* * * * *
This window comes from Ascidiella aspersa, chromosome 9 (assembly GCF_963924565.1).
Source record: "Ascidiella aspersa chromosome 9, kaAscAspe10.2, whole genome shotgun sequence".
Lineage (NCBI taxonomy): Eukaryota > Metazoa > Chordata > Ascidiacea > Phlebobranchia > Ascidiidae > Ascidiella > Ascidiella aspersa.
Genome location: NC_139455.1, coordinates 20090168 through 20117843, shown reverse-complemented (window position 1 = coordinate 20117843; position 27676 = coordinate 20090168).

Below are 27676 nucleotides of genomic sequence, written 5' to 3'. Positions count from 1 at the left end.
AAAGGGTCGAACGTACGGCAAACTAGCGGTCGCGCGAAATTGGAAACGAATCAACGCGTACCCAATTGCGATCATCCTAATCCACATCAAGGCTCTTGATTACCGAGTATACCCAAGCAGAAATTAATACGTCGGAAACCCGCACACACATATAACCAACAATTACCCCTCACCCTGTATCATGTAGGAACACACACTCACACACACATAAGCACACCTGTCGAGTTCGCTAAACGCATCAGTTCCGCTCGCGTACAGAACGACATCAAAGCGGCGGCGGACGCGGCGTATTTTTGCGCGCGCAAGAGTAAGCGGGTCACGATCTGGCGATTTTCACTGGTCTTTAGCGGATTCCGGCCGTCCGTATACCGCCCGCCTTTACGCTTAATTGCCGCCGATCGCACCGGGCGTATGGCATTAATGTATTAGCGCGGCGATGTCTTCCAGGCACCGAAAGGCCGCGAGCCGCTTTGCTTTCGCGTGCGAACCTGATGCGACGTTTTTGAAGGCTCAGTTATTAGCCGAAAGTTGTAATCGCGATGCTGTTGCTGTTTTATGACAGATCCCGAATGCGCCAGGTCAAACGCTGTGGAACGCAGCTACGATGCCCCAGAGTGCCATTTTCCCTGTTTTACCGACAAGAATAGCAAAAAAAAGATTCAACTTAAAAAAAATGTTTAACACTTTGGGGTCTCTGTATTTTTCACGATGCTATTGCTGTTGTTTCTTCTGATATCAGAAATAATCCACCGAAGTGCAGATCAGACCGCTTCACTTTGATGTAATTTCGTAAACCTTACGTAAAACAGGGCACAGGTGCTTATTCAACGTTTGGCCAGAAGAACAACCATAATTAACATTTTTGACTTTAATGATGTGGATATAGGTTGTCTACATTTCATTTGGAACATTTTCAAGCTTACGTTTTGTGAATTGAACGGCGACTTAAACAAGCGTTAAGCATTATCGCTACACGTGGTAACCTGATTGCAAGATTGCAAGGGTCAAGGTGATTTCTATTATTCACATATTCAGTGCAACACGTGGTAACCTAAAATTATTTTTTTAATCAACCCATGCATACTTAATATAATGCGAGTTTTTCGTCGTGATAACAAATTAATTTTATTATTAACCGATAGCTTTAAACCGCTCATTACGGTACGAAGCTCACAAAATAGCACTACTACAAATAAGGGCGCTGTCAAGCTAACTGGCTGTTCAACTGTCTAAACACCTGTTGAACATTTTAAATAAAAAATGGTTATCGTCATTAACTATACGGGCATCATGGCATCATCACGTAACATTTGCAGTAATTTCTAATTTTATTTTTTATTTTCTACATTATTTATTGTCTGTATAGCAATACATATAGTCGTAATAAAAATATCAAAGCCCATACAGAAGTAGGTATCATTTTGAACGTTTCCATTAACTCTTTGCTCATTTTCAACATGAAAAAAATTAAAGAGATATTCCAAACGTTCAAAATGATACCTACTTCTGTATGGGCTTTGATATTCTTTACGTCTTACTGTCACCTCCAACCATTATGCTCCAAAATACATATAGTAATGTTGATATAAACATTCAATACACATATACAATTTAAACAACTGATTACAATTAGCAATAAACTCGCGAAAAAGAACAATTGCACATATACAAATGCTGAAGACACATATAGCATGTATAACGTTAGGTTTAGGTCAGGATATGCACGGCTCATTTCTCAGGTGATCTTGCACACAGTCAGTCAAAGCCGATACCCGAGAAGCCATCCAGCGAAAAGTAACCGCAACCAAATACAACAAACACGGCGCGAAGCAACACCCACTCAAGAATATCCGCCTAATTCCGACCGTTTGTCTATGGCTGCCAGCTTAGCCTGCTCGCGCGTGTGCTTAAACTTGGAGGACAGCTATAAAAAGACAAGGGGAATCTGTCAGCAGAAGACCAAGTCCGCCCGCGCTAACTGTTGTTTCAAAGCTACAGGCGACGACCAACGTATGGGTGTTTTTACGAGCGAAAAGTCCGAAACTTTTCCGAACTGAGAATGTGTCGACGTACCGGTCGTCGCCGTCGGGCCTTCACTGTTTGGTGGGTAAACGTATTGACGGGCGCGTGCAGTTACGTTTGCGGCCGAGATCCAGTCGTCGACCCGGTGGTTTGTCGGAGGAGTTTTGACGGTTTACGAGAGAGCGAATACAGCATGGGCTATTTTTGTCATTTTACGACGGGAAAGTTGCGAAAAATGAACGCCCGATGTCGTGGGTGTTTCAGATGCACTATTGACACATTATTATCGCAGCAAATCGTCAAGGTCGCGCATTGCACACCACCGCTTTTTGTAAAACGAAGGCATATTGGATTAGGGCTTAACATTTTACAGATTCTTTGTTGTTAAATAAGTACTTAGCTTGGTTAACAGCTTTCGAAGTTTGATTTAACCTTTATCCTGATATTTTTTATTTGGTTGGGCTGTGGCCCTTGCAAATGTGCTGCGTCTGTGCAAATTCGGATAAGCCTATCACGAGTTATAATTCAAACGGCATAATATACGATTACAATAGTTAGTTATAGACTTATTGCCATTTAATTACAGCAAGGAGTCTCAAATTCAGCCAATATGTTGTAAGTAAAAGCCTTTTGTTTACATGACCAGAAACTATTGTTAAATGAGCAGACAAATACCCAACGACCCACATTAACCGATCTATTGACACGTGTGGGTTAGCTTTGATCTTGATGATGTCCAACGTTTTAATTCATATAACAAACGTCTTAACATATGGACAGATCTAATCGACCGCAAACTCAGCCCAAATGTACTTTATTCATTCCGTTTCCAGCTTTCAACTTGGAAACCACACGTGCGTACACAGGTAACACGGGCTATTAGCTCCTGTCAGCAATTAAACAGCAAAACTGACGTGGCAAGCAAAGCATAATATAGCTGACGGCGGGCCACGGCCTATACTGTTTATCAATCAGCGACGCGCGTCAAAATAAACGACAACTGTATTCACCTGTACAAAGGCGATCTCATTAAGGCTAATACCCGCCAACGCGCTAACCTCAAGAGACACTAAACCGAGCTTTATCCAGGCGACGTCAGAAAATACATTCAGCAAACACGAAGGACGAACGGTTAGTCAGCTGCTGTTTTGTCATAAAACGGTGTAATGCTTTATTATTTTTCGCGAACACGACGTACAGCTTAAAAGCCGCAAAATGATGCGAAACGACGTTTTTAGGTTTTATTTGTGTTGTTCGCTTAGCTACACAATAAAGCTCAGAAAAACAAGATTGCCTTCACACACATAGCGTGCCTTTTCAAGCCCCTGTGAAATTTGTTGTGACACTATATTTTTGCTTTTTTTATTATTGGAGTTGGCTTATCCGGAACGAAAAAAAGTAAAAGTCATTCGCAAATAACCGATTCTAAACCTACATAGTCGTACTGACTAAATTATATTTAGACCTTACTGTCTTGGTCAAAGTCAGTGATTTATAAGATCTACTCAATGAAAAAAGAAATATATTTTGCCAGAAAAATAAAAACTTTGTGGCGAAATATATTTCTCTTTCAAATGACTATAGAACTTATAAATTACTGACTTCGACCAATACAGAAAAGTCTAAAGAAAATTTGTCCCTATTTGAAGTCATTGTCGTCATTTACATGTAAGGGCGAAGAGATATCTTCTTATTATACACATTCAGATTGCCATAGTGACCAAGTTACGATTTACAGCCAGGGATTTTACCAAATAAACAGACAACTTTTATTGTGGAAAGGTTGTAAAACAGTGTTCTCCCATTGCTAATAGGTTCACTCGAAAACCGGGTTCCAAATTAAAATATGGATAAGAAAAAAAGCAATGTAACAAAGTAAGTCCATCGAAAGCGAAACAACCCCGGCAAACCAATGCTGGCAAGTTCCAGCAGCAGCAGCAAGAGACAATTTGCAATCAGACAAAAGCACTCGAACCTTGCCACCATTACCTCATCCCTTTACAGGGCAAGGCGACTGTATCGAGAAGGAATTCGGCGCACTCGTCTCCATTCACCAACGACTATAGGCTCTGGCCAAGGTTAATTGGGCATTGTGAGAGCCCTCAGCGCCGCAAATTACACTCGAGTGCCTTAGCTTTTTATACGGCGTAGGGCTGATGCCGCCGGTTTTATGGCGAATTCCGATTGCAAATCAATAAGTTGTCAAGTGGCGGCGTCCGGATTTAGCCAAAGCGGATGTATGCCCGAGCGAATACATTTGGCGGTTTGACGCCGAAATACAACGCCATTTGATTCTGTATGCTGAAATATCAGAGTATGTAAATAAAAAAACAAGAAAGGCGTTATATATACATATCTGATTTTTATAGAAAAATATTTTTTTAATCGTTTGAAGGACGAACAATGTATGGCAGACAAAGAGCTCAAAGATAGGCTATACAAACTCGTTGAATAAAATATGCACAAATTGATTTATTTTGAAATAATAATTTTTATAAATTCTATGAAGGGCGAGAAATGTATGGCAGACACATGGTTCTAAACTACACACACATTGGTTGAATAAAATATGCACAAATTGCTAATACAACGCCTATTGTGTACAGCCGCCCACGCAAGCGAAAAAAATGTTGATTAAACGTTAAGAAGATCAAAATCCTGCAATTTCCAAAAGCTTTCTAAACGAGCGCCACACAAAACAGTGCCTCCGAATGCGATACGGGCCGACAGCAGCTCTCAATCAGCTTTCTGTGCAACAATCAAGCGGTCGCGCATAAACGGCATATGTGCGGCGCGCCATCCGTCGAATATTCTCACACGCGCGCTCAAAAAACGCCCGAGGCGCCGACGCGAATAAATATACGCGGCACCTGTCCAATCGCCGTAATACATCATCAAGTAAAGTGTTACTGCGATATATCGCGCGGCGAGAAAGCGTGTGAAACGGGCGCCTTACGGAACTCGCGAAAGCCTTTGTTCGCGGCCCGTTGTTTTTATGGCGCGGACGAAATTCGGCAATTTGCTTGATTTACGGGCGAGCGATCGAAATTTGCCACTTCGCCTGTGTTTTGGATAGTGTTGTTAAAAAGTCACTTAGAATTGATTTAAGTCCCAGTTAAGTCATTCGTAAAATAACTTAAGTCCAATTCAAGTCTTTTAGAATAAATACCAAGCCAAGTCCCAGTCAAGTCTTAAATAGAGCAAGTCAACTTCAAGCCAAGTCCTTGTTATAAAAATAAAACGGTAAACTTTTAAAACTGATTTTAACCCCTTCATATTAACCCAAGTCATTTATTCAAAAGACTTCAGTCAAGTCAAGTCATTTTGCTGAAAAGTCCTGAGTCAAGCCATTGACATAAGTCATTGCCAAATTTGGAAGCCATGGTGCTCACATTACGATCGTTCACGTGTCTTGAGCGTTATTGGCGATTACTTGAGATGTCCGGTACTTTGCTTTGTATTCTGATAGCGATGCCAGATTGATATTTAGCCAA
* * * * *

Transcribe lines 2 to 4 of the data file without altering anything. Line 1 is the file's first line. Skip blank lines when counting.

Source record: "Ascidiella aspersa chromosome 9, kaAscAspe10.2, whole genome shotgun sequence".
Lineage (NCBI taxonomy): Eukaryota > Metazoa > Chordata > Ascidiacea > Phlebobranchia > Ascidiidae > Ascidiella > Ascidiella aspersa.
Genome location: NC_139455.1, coordinates 20090168 through 20117843, shown reverse-complemented (window position 1 = coordinate 20117843; position 27676 = coordinate 20090168).